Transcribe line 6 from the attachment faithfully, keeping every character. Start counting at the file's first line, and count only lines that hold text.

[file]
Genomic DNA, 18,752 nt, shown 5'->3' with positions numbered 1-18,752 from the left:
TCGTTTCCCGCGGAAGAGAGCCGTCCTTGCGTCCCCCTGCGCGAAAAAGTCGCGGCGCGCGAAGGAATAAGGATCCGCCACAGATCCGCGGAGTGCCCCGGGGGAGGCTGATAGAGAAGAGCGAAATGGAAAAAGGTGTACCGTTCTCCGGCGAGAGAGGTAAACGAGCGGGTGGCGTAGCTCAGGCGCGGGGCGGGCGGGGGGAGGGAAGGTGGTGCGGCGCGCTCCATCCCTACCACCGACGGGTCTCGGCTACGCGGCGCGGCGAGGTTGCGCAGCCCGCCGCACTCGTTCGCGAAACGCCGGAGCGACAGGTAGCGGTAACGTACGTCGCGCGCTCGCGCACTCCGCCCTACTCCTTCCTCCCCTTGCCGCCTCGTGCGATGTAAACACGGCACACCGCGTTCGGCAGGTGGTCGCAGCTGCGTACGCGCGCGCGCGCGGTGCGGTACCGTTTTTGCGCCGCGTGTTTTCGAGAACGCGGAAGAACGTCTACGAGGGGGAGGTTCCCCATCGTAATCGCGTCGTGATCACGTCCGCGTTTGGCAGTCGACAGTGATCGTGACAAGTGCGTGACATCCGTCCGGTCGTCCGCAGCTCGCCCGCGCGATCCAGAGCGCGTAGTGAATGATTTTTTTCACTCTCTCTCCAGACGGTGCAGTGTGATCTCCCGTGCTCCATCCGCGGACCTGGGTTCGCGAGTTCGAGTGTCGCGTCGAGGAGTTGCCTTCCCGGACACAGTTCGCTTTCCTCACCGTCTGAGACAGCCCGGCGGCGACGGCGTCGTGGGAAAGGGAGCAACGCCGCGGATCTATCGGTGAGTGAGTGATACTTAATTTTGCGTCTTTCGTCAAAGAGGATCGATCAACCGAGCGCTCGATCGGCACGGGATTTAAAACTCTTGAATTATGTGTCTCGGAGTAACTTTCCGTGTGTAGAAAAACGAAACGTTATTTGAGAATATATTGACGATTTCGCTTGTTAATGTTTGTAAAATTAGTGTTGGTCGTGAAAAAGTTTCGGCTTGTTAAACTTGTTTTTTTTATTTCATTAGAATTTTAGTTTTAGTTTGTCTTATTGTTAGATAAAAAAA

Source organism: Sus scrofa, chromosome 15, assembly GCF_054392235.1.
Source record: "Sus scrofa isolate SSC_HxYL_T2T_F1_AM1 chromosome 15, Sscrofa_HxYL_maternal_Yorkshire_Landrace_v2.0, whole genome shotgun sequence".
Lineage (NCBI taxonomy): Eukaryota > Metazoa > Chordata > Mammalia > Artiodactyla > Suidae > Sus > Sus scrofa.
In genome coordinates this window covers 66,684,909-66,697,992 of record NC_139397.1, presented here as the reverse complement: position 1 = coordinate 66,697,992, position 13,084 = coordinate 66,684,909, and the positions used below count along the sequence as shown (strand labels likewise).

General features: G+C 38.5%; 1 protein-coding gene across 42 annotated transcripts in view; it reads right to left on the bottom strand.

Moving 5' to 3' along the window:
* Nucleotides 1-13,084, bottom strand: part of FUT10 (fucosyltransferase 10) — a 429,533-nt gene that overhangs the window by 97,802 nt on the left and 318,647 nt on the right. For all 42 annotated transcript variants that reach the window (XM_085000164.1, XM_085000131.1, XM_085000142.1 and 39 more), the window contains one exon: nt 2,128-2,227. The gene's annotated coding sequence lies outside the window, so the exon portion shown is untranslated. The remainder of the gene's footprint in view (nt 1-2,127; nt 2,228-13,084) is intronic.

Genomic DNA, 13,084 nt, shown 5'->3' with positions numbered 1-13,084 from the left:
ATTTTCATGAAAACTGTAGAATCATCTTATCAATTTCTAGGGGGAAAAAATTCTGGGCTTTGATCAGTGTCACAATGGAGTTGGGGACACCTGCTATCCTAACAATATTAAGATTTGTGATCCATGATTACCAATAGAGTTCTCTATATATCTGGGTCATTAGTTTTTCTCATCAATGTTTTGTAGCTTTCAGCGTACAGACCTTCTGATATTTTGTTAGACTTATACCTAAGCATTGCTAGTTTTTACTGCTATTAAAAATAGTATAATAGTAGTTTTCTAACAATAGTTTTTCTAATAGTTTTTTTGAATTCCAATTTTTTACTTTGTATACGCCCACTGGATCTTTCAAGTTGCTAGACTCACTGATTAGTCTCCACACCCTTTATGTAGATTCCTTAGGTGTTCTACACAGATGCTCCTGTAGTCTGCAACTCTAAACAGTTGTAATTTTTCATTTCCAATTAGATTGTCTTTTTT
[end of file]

In genome coordinates this window covers 66,684,909-66,697,992 of record NC_139397.1, presented here as the reverse complement: position 1 = coordinate 66,697,992, position 13,084 = coordinate 66,684,909, and the positions used below count along the sequence as shown (strand labels likewise).